September 20, 1995
Alan Parsons, The Very Best Live (RCA Victor 1995) - Alan Parsons' work with Alan Parsons Project in the mid-to-late 70s helped define classic rock. Albums such as Tales of Mystery and Imagination, Pyramid, and The Turn of a Friendly Car cemented his status as a hitmaker, and yielded such hit singles as "Eye in the Sky" and "Don't Answer Me."
Thus, it's amazing that Alan Parsons started touring only a few years back, and never played in the United States until this summer. The Very Best Live (which was culled from his recent appearances in Europe) amply displays Parsons' strengths -- intricate melodies and layered instrumentation. With 15 perfectly-produced tracks, The Very Best Live highlights Parsons' biggest hits, while also proving there's still life in 70s classic rock.
Before launching The Alan Parsons Project in 1976, Parsons was the engineer and co-producer of some of the best-known rock albums of all time. Parsons began by working under the famed George Martin on the Beatles' Abbey Road album, and also assisted on Let It Be. Later sessions included the Hollies' hits, "He Ain't Heavy, He's My Brother" and "The Air I Breathe," as well as work with Olivia Newton-John, George Harrison, and Paul McCartney.
Parsons' career took off when he engineered Pink Floyd's Dark Side of the Moon, followed by production work on the Al Stewart gems, Year of the Cat and Time Passages. During his long career, Parsons has also garnered 11 Grammy nominations.
In 1992, Parsons regrouped the band and turned a new leaf. His current ensemble features some of England's finest session musicians, including Ian Bairnson on guitars, Andrew Powell on keyboards, vocalists Gary Power and Chris Thompson, Stuart Elliot on drums, Richard Cottle on keyboards and sax, and Jeremy Meeks on bass. Of course, the lineup is completed by Parsons himself on guitars, keyboards and vocals.
The new 74-minute album draws widely from Parsons' studio work, and includes such hits as "Time" and "The Raven" (which I fondly recall as part of a peak experience during an outdoor gig years ago).
The standout cut on the album is the haunting "Limelight," which originally appeared on 1984's Stereotomy.
"Limelight" is a beautiful ballad about the allure and dangers of fame, and deserves considerable airplay. Which, given the confused state of pop music, it probably won't receive. And that's a shame.
Considering the rebound of classic 70s rock, Alan Parsons should be welcomed back, as he was one of the pillars of that sound. The Very Best Live may be uneven at times, but the highlights are well worth the effort.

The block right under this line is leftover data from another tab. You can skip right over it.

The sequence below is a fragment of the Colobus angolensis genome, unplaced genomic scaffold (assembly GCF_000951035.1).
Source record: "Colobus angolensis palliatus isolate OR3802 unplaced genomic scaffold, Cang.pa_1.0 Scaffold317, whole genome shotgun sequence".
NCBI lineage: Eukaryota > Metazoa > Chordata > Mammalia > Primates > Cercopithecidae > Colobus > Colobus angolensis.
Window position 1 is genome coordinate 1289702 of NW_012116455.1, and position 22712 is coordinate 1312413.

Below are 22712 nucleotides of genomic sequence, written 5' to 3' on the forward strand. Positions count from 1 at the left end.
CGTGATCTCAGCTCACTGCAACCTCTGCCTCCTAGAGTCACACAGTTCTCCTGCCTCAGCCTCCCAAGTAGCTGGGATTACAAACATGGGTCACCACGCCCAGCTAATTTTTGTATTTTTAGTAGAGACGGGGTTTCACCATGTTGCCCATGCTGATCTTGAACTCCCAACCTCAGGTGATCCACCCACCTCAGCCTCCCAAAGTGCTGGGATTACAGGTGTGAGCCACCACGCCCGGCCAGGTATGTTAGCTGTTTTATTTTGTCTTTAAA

Edwyn Collins, Gorgeous George (Bar/None Records 1995) - It seems Edwyn Collins (formerly of Orange Juice) is a hit everywhere but the United States. He's a favorite in France, and adored in Australia. As proof of his stardom, Gorgeous George (which is Collins' third solo album) reached the top five in several European countries, selling more than 150,000 copies in France alone, and reaching number one in Belgium.
While Collins remains largely unknown in the U.S., Gorgeous George should provide his continental breakthrough. Amid Collins' trademark downcast love songs are sparkling pop ditties and quirky rock numbers. All told, Gorgeous George is an alluring package.
Collins is a curious hybrid; his vocals have a David Bowie tint mixed in with the tongue-in-check sarcasm of fellow Scotsman Bob Geldof. Somewhat eccentric, Collins began making music in the late 70s with Orange Juice.
After a successful five-year run, Orange Juice split up. Says Collins, "We were always quite playful, but at the core, we had a sense of social mischief...We thought we could destroy the infrastructure of the music business, but we ended up shaking hands with the beast."
Collins' output during the past decade has been sparse. Hope and Despair, his first solo album, was recorded in Cologne, Germany in 1989, and his second solo disc, Hell Bent on Compromise, was released in 1991.
In discussing his influences, Collins says "When I think of the word 'post-modern,' I think of radical eclecticism, which is what I think it meant originally. In that sense, I think this is extremely post-modern. I'll use ribbon mikes from the 1940s alongside guitar feedback, not because of nostalgia, but because boundaries of any kind disturb me."
While a number of guest artists help on Gorgeous George (such as Vic Godard and Sean Read), the core band on the new album consists of Collins on vocals, guitars and keyboards, Paul Cook on drums and percussion, and Claire Kenny on bass.
By turns melancholic and inspired, Gorgeous George never gets stuck in a rut. My favorite cuts are the more pop-oriented numbers, such as the bouncy "A Girl Like You" (which has already been a big hit overseas) and the title track. Other solid cuts include the danceable "Out of This World," and the smooth pop/swinger, "If You Could Love Me."
Collins' quirky personality and willingness to take chances are evident throughout Gorgeous George. Join the rest of the world on this tasty international morsel.
-- Randy Krbechek
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